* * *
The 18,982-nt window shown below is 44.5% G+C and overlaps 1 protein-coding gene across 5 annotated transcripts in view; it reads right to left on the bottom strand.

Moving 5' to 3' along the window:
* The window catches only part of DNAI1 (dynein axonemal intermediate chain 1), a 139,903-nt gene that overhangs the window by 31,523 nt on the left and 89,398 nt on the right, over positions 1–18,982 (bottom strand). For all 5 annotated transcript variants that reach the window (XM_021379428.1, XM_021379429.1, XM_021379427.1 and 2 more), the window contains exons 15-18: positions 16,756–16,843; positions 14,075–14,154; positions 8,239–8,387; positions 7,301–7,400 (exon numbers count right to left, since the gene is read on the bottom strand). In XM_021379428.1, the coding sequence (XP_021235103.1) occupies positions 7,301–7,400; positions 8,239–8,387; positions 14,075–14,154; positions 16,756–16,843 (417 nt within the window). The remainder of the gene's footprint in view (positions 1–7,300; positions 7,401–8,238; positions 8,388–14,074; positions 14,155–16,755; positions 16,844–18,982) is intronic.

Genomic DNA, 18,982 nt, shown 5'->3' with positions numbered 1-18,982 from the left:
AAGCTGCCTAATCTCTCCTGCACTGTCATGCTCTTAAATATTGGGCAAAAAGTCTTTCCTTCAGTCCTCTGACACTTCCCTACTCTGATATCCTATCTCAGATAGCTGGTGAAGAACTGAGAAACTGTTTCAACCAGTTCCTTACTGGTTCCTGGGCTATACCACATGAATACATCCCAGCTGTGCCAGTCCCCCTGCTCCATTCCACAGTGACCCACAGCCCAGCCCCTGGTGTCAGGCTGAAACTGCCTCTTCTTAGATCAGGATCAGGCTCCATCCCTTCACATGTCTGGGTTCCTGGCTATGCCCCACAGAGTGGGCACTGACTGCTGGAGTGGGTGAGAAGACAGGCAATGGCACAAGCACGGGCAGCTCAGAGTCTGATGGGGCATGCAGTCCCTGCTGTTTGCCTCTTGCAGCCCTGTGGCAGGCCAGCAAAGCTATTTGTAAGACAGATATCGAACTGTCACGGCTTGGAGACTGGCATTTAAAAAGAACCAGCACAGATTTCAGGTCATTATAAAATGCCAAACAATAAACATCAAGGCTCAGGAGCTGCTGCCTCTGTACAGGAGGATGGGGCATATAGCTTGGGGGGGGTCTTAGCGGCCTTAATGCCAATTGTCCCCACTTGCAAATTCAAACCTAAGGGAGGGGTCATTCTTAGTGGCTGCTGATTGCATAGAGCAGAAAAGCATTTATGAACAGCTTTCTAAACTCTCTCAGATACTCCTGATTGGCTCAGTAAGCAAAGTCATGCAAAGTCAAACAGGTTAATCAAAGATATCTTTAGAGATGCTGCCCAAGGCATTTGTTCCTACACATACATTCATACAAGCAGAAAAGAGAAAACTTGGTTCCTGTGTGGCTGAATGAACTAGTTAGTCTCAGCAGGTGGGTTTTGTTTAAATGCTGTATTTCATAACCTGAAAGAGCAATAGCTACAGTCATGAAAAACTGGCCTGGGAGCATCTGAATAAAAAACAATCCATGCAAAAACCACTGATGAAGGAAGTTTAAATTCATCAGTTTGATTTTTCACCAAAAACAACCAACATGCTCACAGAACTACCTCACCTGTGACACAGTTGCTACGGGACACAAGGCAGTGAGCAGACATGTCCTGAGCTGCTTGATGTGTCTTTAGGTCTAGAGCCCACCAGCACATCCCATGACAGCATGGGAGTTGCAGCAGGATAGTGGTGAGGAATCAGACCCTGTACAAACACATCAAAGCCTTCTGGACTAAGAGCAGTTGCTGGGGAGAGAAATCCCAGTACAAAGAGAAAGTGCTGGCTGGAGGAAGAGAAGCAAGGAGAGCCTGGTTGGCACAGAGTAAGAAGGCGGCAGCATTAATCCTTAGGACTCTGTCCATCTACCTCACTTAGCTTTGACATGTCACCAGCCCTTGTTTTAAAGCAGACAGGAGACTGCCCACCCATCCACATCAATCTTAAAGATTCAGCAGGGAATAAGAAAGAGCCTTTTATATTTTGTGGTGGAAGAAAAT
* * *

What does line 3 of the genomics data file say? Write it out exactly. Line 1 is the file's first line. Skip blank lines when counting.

* The window catches only part of DNAI1 (dynein axonemal intermediate chain 1), a 139,903-nt gene that overhangs the window by 31,523 nt on the left and 89,398 nt on the right, over positions 1–18,982 (bottom strand). For all 5 annotated transcript variants that reach the window (XM_021379428.1, XM_021379429.1, XM_021379427.1 and 2 more), the window contains exons 15-18: positions 16,756–16,843; positions 14,075–14,154; positions 8,239–8,387; positions 7,301–7,400 (exon numbers count right to left, since the gene is read on the bottom strand). In XM_021379428.1, the coding sequence (XP_021235103.1) occupies positions 7,301–7,400; positions 8,239–8,387; positions 14,075–14,154; positions 16,756–16,843 (417 nt within the window). The remainder of the gene's footprint in view (positions 1–7,300; positions 7,401–8,238; positions 8,388–14,074; positions 14,155–16,755; positions 16,844–18,982) is intronic.